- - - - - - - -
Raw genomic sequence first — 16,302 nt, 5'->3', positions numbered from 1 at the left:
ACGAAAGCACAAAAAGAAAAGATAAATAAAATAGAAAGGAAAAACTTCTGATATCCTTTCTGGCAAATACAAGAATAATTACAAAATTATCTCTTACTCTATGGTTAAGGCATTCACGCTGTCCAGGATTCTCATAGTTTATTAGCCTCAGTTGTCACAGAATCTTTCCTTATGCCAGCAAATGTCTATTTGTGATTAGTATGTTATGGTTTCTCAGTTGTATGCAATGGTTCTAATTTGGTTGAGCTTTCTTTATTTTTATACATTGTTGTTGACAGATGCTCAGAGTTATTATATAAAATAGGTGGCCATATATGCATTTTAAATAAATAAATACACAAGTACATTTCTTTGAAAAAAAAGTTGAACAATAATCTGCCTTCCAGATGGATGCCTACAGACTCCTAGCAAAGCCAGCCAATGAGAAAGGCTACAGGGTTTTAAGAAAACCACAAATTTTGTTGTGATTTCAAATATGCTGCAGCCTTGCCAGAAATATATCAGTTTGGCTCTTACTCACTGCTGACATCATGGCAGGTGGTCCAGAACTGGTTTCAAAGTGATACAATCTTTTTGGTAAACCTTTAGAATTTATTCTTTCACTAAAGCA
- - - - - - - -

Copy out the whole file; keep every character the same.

Raw genomic sequence first — 16,302 nt, 5'->3', positions numbered from 1 at the left:
ACGAAAGCACAAAAAGAAAAGATAAATAAAATAGAAAGGAAAAACTTCTGATATCCTTTCTGGCAAATACAAGAATAATTACAAAATTATCTCTTACTCTATGGTTAAGGCATTCACGCTGTCCAGGATTCTCATAGTTTATTAGCCTCAGTTGTCACAGAATCTTTCCTTATGCCAGCAAATGTCTATTTGTGATTAGTATGTTATGGTTTCTCAGTTGTATGCAATGGTTCTAATTTGGTTGAGCTTTCTTTATTTTTATACATTGTTGTTGACAGATGCTCAGAGTTATTATATAAAATAGGTGGCCATATATGCATTTTAAATAAATAAATACACAAGTACATTTCTTTGAAAAAAAAGTTGAACAATAATCTGCCTTCCAGATGGATGCCTACAGACTCCTAGCAAAGCCAGCCAATGAGAAAGGCTACAGGGTTTTAAGAAAACCACAAATTTTGTTGTGATTTCAAATATGCTGCAGCCTTGCCAGAAATATATCAGTTTGGCTCTTACTCACTGCTGACATCATGGCAGGTGGTCCAGAACTGGTTTCAAAGTGATACAATCTTTTTGGTAAACCTTTAGAATTTATTCTTTCACTAAAGCA